No country or nation is perfect – we all know that. People are people and governments are governments. We’re all broken and flawed! But some nations and people call upon their better angels more easily and more often than others, and Denmark is one of those places. This tiny nation of 7 million people has much to teach us . . . and about so much more than pastry. But . . . if pastry is where we need to start: sign me up! Because there’s no better place to begin!

A Revelatory Vote

2 11 2020

Her words were important!

Regardless of your thoughts about her husband, Michelle Obama has more kindness, compassion, wisdom, and grace, than most should even dare to expect from a First Lady. And her speech at the 2020 Democratic Convention, while more political than ever, needed to be heard.   

“Being president doesn’t change who you are,” she said, “it reveals who you are. (And . . . ) a presidential election can reveal who WE are too!” 

After four year’s of suffering through the presidency of 45, I am more convinced than ever that tomorrow’s election is more about who we are, than who he is! So what will the results reveal? Who are we? Who am I? Who are you?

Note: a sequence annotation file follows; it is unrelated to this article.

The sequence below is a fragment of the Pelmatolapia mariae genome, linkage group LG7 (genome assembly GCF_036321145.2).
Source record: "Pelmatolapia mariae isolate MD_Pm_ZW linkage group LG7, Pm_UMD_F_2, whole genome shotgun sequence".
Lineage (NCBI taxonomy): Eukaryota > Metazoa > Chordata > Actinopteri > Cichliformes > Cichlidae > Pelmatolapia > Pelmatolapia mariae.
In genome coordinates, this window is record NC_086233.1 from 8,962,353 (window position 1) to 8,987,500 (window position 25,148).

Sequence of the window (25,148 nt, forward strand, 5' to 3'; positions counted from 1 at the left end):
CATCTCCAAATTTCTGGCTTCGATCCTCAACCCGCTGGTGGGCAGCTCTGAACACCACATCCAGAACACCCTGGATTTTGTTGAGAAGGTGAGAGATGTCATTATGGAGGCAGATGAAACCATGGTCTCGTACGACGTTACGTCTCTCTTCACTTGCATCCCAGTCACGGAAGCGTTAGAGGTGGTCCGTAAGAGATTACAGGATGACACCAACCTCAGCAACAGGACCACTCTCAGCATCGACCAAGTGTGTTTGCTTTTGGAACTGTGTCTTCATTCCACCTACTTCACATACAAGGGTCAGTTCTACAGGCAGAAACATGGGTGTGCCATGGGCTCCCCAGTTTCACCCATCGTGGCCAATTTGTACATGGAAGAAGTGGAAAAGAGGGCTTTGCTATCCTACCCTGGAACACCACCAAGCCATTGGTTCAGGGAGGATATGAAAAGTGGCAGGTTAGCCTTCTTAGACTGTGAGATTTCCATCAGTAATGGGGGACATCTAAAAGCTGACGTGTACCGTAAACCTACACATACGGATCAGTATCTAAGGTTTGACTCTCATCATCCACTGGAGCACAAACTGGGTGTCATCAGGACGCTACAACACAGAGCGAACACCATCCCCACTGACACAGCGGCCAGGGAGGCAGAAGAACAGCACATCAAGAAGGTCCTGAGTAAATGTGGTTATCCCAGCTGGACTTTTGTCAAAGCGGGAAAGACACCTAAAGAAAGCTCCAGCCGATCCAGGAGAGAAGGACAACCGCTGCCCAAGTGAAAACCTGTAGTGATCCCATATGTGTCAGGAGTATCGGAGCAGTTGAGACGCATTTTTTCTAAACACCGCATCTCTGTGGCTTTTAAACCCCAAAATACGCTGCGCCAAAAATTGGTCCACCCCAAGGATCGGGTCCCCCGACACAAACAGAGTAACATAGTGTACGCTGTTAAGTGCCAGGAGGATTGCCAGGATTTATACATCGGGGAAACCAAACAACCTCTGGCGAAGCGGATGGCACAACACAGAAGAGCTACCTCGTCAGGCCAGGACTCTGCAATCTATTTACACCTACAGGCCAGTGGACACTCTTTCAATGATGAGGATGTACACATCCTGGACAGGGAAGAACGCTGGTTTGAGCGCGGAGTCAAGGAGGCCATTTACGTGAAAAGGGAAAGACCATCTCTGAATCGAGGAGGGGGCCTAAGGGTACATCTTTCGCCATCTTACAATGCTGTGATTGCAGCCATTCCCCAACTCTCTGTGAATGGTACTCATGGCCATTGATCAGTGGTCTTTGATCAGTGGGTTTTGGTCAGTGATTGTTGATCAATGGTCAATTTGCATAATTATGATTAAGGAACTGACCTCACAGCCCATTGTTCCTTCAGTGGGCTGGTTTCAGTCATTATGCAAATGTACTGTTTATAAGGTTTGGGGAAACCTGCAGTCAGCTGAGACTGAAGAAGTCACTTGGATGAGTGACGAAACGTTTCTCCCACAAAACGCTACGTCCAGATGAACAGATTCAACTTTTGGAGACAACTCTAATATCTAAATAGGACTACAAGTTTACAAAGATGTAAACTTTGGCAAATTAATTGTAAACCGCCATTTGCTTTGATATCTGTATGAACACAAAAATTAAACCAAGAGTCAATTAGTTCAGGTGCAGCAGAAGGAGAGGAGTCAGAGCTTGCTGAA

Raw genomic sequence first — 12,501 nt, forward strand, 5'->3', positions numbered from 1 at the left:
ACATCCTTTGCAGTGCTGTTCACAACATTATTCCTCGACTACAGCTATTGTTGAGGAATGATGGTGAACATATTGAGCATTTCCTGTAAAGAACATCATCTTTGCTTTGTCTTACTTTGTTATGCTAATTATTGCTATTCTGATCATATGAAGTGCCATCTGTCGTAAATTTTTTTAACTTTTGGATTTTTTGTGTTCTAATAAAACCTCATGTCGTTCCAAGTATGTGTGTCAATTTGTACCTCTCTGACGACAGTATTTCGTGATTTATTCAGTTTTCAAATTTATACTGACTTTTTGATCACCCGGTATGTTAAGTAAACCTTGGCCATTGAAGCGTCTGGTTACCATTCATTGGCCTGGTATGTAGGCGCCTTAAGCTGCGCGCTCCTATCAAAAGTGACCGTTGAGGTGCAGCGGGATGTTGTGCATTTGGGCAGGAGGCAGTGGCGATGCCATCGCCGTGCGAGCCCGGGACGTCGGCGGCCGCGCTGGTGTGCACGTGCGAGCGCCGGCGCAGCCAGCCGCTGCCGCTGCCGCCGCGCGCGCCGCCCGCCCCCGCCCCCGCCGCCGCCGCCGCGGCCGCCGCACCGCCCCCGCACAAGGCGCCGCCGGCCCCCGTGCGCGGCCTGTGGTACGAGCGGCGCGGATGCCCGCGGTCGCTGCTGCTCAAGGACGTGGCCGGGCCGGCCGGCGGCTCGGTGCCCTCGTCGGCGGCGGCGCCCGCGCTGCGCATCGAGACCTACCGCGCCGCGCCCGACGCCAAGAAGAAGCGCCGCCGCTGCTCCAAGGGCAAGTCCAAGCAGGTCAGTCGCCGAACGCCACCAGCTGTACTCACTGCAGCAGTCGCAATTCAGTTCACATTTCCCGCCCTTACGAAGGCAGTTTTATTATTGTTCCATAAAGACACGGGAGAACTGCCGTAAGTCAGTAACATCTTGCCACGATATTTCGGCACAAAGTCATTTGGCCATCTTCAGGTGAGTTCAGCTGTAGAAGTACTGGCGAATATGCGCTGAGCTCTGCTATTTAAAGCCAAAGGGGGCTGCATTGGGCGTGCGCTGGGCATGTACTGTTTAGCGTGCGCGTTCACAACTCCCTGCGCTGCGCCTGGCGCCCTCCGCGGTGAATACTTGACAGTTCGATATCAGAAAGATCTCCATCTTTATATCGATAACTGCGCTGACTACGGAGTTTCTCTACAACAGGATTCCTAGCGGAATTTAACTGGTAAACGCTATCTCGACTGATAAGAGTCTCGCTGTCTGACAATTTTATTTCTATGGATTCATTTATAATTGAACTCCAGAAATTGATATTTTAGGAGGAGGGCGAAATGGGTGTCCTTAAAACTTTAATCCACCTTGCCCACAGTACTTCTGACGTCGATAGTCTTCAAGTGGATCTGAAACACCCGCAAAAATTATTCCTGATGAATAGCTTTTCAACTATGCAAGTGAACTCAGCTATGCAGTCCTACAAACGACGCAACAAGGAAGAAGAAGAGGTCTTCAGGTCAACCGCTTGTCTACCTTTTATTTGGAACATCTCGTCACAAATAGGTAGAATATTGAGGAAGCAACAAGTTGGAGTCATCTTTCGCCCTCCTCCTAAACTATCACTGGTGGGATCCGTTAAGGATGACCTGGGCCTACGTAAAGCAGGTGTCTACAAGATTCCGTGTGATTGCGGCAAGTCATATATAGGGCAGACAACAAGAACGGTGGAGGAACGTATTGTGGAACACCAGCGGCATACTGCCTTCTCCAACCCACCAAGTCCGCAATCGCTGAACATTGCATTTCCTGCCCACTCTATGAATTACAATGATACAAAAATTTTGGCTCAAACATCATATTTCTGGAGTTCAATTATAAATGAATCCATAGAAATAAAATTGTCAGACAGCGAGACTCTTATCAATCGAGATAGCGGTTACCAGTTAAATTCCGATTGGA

My vehement and vocal opposition to the presidency of Donald Trump has little to do with politics. And for the past four years, my concerns have not been about partisan party platforms, nor about anything having to do with what it means to be either a Republican or a Democrat. Rather, my concerns have all been about those things that define the character of our nation and our people. For this is where the 45th President has fallen so egregiously short; and this is one of the reasons tomorrow’s election is so important. Because in the words of Michelle Obama, it will reveal volumes about who exactly we are as Americans!